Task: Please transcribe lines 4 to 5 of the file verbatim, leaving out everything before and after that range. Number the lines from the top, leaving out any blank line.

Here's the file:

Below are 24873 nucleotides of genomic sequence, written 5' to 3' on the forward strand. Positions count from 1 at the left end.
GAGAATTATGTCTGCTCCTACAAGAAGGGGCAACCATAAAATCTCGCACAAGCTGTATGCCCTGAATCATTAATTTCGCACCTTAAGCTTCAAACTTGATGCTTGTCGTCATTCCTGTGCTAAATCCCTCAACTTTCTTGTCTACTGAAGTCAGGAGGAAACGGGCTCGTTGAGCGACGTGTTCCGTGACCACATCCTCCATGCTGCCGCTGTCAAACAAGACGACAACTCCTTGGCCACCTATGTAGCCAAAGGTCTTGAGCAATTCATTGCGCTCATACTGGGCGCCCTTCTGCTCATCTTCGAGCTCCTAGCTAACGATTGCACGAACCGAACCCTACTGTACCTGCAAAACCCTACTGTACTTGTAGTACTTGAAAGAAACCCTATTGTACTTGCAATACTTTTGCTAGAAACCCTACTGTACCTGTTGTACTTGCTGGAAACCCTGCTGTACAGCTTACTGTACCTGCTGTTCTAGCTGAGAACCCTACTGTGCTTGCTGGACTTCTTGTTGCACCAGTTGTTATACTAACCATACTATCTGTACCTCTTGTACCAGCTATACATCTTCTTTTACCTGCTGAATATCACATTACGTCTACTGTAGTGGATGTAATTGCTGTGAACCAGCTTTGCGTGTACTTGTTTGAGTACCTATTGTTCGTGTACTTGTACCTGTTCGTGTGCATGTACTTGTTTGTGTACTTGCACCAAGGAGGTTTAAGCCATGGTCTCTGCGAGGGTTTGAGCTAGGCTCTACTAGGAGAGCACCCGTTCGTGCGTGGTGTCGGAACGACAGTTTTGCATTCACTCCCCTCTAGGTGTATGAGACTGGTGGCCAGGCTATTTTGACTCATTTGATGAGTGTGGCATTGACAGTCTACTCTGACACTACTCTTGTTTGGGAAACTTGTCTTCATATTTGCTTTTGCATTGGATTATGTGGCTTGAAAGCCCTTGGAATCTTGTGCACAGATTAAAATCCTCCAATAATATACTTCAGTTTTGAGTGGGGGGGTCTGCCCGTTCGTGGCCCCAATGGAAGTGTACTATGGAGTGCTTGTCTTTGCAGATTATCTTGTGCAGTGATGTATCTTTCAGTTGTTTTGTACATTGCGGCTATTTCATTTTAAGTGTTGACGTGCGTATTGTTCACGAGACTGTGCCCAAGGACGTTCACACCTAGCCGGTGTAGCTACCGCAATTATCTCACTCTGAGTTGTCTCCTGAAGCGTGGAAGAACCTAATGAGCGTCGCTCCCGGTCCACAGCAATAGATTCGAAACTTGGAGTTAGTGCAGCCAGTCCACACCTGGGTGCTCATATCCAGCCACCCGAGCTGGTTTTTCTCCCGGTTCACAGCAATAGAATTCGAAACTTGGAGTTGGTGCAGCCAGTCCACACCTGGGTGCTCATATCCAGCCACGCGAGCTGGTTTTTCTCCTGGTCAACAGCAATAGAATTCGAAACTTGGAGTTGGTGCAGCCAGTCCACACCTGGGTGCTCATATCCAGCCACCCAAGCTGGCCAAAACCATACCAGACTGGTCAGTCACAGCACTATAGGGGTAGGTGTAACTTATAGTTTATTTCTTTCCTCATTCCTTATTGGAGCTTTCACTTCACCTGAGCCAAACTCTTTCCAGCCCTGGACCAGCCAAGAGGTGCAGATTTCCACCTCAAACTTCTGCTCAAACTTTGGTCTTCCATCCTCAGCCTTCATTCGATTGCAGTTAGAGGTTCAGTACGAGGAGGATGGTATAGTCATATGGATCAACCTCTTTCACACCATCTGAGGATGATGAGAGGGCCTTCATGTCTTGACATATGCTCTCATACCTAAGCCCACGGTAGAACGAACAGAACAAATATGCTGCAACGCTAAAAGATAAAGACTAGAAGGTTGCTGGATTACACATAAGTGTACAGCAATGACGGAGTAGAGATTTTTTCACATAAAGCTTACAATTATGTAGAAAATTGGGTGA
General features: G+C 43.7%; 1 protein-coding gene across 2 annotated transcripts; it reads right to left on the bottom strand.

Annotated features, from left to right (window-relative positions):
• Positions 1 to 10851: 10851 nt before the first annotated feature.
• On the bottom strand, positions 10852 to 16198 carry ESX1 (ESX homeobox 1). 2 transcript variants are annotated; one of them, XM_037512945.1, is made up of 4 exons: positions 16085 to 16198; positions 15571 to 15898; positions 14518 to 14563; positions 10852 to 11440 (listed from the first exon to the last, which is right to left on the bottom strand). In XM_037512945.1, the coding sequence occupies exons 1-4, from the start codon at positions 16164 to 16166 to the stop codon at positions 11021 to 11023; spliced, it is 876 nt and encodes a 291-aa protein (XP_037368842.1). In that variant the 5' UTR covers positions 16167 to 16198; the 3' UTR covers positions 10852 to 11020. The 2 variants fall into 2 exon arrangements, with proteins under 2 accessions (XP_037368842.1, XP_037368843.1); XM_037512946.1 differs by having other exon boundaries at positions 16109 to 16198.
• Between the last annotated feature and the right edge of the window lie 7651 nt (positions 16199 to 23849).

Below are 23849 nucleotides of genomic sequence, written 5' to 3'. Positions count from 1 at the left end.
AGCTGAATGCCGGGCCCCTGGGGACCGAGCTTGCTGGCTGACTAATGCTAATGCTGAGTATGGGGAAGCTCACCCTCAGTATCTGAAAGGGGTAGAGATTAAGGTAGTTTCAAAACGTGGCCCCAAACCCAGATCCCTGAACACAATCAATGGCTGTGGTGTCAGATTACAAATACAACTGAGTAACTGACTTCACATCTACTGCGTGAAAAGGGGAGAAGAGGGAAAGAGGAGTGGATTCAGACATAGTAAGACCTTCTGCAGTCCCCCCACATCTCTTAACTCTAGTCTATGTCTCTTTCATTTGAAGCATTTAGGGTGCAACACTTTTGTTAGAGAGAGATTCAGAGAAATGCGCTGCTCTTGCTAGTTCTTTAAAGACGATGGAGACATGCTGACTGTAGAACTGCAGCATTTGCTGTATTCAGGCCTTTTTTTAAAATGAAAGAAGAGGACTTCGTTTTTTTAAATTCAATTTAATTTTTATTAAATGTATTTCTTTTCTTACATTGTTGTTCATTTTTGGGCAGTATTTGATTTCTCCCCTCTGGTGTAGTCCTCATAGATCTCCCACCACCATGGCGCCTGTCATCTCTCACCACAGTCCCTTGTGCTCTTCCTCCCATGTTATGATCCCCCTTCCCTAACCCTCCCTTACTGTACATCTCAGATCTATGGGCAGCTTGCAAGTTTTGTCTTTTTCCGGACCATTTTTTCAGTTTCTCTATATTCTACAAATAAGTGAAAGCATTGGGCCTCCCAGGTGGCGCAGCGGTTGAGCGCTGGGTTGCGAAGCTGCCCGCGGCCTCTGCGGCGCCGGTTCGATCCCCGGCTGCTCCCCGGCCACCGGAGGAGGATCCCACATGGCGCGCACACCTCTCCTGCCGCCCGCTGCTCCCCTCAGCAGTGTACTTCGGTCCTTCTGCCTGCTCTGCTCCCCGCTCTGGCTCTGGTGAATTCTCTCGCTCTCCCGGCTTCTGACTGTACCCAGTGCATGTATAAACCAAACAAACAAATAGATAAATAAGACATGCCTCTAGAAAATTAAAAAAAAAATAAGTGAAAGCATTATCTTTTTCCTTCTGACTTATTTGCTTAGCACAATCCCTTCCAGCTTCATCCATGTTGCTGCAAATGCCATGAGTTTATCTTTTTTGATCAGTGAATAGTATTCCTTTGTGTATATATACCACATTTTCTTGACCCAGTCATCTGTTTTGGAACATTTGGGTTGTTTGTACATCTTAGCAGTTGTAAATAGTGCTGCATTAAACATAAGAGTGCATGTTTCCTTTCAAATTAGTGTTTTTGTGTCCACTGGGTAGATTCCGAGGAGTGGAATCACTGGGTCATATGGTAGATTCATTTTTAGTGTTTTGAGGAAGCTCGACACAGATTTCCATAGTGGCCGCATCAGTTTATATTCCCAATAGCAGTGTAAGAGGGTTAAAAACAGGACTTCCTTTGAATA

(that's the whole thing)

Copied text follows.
Annotated features, from left to right (window-relative positions):
• Positions 1 to 10851: 10851 nt before the first annotated feature.